http://www.dreamstime.com/stock-photo-light-bulb-doodle-crumpled-up-paper-image11759850

In an ideal world, a brand dominates page 1 of the search engine results through strategic PPC and SEO campaigns. When you add a social media campaign to the mix, you create a traffic-driving trifecta.

At last month’s SMX Advanced conference, SearchEngineLand’s editor, Danny Sullivan, encouraged search marketers to “think social. Search has always been social. When we want an answer, we turn to the people we know. It’s not doing social, it’s living it.”

Creating and disseminating infographics is one way to generate social engagement. Quality infographics are link magnets and lead to manifold social engagement; infographics are 30 times more likely to be read than text articles, etc. Knowing that, it’s time to jump in and make one.

Here are some questions to help you kick-start your creative process and examples of data collected for a variety of business types to show you how to move from thought to action.

Infographic Brainstorm

The first step is determining what to make the infographic about, which means you need to brainstorm. Whatever your business, you can leverage strategic creativity and relevant data to create an infographic – about anything.

There’s an infographic to be made whether your biz is B2B or B2C, brick and mortar or online, enterprise or mom-and-pop.

As you begin brainstorming, consider the following:

– What is unique about your business, products, or customers? A good infographic illustrates something no one has yet said in a particular way.

What information will benefit your audience(s)? And how do they want it laid out (i.e. playfully, seriously)? Consider your customer personas.

– What information can you offer that isn’t already available online?

– What questions do your consumers ask you? What do they praise? What do they complain about? Thinking about these issues can point to data and/or solutions that might prove helpful to include in the infographic.

– What data is already swimming around the Internet that has been overly shared in infographics? Stay away from it.

– What useful data is out there that hasn’t been turned into an infographic? Consider including it.

– What data can you collect on your own by analyzing your business records or conducting a survey?

Infographic Example: Data from a Dance Studio

– A breakdown of how many students study each type of dance
– The average number of classes each student takes each week
– The average amount of money women spend on dancewear and dance shoes versus the average amount spent by men
– The average amount of years each student has been dancing
– The number of calories burned during a dance class
– A world map with pins indicating the country each ballroom dance hails from
– How many Google entries exist on each type of dance
– How many tweets exist on each type of dance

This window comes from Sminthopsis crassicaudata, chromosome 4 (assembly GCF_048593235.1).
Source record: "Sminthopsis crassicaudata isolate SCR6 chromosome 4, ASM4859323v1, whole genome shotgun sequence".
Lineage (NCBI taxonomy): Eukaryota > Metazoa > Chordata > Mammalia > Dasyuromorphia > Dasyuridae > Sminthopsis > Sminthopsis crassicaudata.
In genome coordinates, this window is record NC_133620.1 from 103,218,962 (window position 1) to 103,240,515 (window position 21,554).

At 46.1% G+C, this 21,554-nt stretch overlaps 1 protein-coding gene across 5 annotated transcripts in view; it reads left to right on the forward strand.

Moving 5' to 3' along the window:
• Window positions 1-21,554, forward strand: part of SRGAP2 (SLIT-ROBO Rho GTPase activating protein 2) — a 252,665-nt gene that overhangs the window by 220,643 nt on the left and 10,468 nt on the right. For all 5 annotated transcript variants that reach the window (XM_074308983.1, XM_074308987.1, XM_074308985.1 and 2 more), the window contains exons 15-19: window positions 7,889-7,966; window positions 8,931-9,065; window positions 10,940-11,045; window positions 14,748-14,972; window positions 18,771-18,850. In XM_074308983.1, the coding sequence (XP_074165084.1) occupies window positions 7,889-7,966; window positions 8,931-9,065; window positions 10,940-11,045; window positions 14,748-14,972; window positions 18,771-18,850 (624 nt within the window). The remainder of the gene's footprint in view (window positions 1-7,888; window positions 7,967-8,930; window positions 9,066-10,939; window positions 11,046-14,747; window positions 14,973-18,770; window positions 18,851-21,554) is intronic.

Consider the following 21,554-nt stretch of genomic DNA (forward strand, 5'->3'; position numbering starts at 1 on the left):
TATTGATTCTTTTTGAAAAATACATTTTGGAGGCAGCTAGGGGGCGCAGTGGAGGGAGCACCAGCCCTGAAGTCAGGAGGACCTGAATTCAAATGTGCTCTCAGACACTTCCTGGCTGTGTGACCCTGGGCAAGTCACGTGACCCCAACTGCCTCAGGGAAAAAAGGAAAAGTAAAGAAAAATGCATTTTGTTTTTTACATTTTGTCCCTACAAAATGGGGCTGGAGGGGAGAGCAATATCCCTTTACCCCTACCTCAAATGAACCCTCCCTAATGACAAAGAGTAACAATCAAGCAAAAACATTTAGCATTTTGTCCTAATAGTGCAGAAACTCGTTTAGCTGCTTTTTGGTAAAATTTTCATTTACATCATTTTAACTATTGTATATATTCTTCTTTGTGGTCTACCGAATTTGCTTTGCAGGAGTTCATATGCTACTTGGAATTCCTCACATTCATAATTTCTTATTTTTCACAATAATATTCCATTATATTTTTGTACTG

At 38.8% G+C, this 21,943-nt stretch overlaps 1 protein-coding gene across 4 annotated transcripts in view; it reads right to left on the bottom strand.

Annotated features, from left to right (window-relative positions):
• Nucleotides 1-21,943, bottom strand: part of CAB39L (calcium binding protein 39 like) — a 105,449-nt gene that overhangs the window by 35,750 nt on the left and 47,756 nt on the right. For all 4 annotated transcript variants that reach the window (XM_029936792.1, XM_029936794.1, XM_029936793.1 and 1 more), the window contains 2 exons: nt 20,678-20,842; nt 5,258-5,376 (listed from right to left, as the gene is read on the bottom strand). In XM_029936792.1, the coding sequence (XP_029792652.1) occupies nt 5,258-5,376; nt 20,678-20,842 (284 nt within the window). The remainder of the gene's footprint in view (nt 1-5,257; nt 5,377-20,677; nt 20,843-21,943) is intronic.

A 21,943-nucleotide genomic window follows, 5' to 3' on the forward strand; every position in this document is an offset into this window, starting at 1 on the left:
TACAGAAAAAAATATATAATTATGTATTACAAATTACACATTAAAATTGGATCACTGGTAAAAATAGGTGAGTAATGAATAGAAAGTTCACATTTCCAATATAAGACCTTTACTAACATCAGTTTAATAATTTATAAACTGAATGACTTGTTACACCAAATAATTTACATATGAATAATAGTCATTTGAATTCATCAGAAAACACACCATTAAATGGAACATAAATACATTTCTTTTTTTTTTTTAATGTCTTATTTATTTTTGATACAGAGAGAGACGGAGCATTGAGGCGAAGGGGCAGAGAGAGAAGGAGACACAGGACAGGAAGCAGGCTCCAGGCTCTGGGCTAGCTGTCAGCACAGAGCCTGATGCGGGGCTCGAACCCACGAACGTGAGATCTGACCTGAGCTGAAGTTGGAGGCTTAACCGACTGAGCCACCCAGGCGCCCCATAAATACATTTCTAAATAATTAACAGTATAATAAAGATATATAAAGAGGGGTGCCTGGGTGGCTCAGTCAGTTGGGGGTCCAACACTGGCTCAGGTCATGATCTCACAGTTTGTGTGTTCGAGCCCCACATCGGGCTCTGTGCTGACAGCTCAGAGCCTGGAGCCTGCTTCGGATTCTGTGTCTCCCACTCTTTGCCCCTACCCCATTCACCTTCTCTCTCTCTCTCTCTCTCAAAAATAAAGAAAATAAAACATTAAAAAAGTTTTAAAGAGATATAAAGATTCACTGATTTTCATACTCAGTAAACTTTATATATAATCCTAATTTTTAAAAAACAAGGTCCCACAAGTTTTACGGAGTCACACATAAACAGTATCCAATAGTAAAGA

Infographic Example: Data from a Frozen Yogurt Shop

– Most popular flavors
– Most popular toppings
– Average number of toppings a customer adds to their creation
– Average weight in ounces of each creation
– Average time it takes customers to eat frozen yogurt
– Average amount of frozen yogurt a person eats in a year

Infographic Example: Data from a Hotel

– A map with pins showing where guests hail from
– Percentage of guests on business versus pleasure
– Average length of a stay
– Average time spent in hotel pool
– Average number of keys each guest requests
– Rate of returning guests
– Top attractions near hotel

Infographic Example: Data from a Pest Control Company

– Where pests are most prevalent throughout the country
– Statistics highlighting the company’s rate of success exterminating pests
– The (hopefully low) rate of return infestations
– List of things that attract pests
– Average time it takes to completely exterminate pests in a home
– Average life expectancy of most common pests

How to Create an Infographic

Now that some data has been gathered, it’s time for the infographic to be created. You have choices, with two of them being:

Hire an agency to create your infographic. Some fantastic design companies have cropped up and are adept at turning numbers and lists into visually dazzling graphics

– Create an infographic yourself. If you have a small budget, don’t write this option off. Creating an infographic yourself is easier than you might think – and free!

Share the Infographic

After the infographic is complete, you’ve got more work to do. Now it’s time to share it across all your social networks and encourage your industry peers to do the same. Read more about how to increase your infographic’s reach in 10 Commandments of Infographic Virality.

What social media success have you seen through the use of infographics, via your own brand or others? Share in the comments!

Leave a Comment

Kristi Kellogg
Kristi Kellogg is a content strategist at Bruce Clay, Inc., journalist and social (media) butterfly. Her articles appear in newspapers, magazines, across the Internet and in Bruce Clay’s latest book, Content Marketing Strategies for Professionals. Connect with her on Twitter and Google+